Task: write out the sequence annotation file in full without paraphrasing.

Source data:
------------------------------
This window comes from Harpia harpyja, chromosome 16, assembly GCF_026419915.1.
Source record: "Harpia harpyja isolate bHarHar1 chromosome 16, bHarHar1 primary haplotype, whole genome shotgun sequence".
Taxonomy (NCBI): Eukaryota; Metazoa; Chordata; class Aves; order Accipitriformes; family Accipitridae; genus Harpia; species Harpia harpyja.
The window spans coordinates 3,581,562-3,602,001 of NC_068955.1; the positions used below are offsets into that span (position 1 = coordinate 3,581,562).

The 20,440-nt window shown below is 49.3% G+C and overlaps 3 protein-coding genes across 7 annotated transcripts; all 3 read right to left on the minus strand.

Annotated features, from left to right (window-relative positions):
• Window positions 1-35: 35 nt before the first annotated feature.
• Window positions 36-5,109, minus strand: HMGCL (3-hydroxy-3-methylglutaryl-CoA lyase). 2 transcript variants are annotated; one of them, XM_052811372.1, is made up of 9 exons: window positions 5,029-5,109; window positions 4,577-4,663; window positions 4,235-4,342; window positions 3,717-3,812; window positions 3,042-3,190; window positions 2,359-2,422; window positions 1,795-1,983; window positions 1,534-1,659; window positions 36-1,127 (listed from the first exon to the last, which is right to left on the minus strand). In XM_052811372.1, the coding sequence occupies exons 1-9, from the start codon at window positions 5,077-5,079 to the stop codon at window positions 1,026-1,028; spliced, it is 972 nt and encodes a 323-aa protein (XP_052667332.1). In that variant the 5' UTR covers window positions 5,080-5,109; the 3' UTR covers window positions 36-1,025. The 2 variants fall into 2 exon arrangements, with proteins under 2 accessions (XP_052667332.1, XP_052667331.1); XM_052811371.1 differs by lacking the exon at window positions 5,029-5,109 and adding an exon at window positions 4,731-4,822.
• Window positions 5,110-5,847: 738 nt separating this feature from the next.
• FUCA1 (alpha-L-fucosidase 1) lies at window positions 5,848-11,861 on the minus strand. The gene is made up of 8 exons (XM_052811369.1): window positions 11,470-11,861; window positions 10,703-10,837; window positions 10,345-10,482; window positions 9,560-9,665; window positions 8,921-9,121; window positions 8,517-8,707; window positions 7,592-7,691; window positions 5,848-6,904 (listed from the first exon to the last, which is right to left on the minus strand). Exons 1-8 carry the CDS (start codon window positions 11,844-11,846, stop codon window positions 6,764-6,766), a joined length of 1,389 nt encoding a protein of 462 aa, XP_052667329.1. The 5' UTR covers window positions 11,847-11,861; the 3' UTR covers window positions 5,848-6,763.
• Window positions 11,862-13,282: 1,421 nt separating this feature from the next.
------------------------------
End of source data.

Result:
This window comes from Harpia harpyja, chromosome 16, assembly GCF_026419915.1.
Source record: "Harpia harpyja isolate bHarHar1 chromosome 16, bHarHar1 primary haplotype, whole genome shotgun sequence".
Taxonomy (NCBI): Eukaryota; Metazoa; Chordata; class Aves; order Accipitriformes; family Accipitridae; genus Harpia; species Harpia harpyja.
The window spans coordinates 3,581,562-3,602,001 of NC_068955.1; the positions used below are offsets into that span (position 1 = coordinate 3,581,562).

The 20,440-nt window shown below is 49.3% G+C and overlaps 3 protein-coding genes across 7 annotated transcripts; all 3 read right to left on the minus strand.

Annotated features, from left to right (window-relative positions):
• Window positions 1-35: 35 nt before the first annotated feature.
• Window positions 36-5,109, minus strand: HMGCL (3-hydroxy-3-methylglutaryl-CoA lyase). 2 transcript variants are annotated; one of them, XM_052811372.1, is made up of 9 exons: window positions 5,029-5,109; window positions 4,577-4,663; window positions 4,235-4,342; window positions 3,717-3,812; window positions 3,042-3,190; window positions 2,359-2,422; window positions 1,795-1,983; window positions 1,534-1,659; window positions 36-1,127 (listed from the first exon to the last, which is right to left on the minus strand). In XM_052811372.1, the coding sequence occupies exons 1-9, from the start codon at window positions 5,077-5,079 to the stop codon at window positions 1,026-1,028; spliced, it is 972 nt and encodes a 323-aa protein (XP_052667332.1). In that variant the 5' UTR covers window positions 5,080-5,109; the 3' UTR covers window positions 36-1,025. The 2 variants fall into 2 exon arrangements, with proteins under 2 accessions (XP_052667332.1, XP_052667331.1); XM_052811371.1 differs by lacking the exon at window positions 5,029-5,109 and adding an exon at window positions 4,731-4,822.
• Window positions 5,110-5,847: 738 nt separating this feature from the next.
• FUCA1 (alpha-L-fucosidase 1) lies at window positions 5,848-11,861 on the minus strand. The gene is made up of 8 exons (XM_052811369.1): window positions 11,470-11,861; window positions 10,703-10,837; window positions 10,345-10,482; window positions 9,560-9,665; window positions 8,921-9,121; window positions 8,517-8,707; window positions 7,592-7,691; window positions 5,848-6,904 (listed from the first exon to the last, which is right to left on the minus strand). Exons 1-8 carry the CDS (start codon window positions 11,844-11,846, stop codon window positions 6,764-6,766), a joined length of 1,389 nt encoding a protein of 462 aa, XP_052667329.1. The 5' UTR covers window positions 11,847-11,861; the 3' UTR covers window positions 5,848-6,763.
• Window positions 11,862-13,282: 1,421 nt separating this feature from the next.